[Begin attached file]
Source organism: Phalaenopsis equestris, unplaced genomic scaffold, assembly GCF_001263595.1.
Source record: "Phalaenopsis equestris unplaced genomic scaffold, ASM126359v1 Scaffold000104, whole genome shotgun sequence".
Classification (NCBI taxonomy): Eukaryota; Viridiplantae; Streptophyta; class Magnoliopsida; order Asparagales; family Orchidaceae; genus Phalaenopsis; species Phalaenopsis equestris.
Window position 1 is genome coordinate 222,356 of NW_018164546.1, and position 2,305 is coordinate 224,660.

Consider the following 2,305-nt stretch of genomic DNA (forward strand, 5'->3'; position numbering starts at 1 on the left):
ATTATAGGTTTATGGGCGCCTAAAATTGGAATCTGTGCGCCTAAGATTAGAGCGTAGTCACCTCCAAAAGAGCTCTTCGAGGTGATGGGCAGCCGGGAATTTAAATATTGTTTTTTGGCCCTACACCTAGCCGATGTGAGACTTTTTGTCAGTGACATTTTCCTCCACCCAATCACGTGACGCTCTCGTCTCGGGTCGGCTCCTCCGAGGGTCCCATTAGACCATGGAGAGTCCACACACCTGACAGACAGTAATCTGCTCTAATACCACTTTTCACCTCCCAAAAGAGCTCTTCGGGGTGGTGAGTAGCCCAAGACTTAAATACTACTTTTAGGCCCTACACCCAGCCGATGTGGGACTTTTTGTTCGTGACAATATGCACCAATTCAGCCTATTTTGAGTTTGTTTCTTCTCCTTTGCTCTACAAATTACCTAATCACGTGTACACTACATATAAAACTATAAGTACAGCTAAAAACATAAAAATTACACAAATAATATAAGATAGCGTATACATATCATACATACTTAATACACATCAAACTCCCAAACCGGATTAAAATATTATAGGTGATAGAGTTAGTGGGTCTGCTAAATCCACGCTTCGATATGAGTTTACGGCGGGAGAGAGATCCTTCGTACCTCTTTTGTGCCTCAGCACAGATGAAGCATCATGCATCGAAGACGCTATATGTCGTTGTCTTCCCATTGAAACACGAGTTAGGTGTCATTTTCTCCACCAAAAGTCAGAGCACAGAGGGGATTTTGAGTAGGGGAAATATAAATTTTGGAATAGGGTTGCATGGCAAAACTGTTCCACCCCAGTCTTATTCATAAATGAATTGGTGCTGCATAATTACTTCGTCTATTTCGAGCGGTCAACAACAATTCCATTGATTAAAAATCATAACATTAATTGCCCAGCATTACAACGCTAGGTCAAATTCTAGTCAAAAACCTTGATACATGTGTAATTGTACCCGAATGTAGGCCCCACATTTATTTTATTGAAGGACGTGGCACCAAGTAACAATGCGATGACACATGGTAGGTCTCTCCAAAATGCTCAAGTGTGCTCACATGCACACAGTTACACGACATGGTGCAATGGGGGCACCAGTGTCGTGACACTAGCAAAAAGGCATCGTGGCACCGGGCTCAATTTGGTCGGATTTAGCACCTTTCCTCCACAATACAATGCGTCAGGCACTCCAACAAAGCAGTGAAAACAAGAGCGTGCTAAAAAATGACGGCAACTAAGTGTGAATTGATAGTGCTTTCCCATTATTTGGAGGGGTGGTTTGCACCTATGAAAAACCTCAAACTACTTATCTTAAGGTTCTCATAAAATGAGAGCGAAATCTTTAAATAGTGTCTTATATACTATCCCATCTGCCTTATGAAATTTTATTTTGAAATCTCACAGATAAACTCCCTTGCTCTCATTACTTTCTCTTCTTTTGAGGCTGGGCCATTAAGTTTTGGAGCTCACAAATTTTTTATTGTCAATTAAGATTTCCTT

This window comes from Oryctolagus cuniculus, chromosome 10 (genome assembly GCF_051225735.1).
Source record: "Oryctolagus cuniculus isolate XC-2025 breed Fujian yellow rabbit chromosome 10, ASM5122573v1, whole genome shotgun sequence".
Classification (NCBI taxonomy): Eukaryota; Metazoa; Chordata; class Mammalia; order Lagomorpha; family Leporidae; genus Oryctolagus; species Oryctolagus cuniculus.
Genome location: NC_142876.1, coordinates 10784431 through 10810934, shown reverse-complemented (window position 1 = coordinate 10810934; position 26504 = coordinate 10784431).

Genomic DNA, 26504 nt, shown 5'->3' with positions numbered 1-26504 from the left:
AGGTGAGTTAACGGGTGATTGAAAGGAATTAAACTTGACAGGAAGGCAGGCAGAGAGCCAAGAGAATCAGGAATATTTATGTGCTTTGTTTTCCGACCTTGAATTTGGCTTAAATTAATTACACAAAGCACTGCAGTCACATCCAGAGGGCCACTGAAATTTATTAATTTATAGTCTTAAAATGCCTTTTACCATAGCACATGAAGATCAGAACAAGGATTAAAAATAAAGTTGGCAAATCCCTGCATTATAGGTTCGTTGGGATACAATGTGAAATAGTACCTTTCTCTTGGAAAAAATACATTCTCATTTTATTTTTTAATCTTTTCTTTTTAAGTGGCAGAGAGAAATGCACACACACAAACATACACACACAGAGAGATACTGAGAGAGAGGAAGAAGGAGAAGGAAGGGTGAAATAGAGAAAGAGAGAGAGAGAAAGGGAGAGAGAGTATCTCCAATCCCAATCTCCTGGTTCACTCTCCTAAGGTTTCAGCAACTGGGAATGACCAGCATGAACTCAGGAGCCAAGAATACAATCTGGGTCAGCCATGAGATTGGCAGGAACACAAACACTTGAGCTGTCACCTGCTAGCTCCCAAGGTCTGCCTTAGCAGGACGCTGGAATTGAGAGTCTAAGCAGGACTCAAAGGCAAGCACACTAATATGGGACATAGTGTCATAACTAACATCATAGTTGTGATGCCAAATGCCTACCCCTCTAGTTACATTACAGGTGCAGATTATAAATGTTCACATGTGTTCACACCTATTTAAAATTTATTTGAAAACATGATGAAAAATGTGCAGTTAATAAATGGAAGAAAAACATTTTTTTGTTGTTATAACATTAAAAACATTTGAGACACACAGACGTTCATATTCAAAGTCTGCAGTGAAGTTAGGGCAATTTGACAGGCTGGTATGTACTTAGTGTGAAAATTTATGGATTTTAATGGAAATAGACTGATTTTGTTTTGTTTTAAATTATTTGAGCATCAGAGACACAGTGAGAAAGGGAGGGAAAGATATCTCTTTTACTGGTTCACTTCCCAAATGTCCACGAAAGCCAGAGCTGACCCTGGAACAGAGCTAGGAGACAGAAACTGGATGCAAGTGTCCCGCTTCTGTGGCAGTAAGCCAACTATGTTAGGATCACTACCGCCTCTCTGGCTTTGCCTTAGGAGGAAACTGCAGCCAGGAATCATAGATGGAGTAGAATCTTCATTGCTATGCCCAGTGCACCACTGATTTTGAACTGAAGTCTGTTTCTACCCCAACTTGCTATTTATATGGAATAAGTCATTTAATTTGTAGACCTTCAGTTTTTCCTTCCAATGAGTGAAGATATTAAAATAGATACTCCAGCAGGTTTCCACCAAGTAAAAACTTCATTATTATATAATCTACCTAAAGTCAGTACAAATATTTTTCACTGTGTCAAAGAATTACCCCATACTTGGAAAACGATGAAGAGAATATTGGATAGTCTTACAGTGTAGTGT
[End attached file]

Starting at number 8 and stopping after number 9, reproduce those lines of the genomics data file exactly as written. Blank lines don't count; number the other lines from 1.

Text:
Source record: "Oryctolagus cuniculus isolate XC-2025 breed Fujian yellow rabbit chromosome 10, ASM5122573v1, whole genome shotgun sequence".
Classification (NCBI taxonomy): Eukaryota; Metazoa; Chordata; class Mammalia; order Lagomorpha; family Leporidae; genus Oryctolagus; species Oryctolagus cuniculus.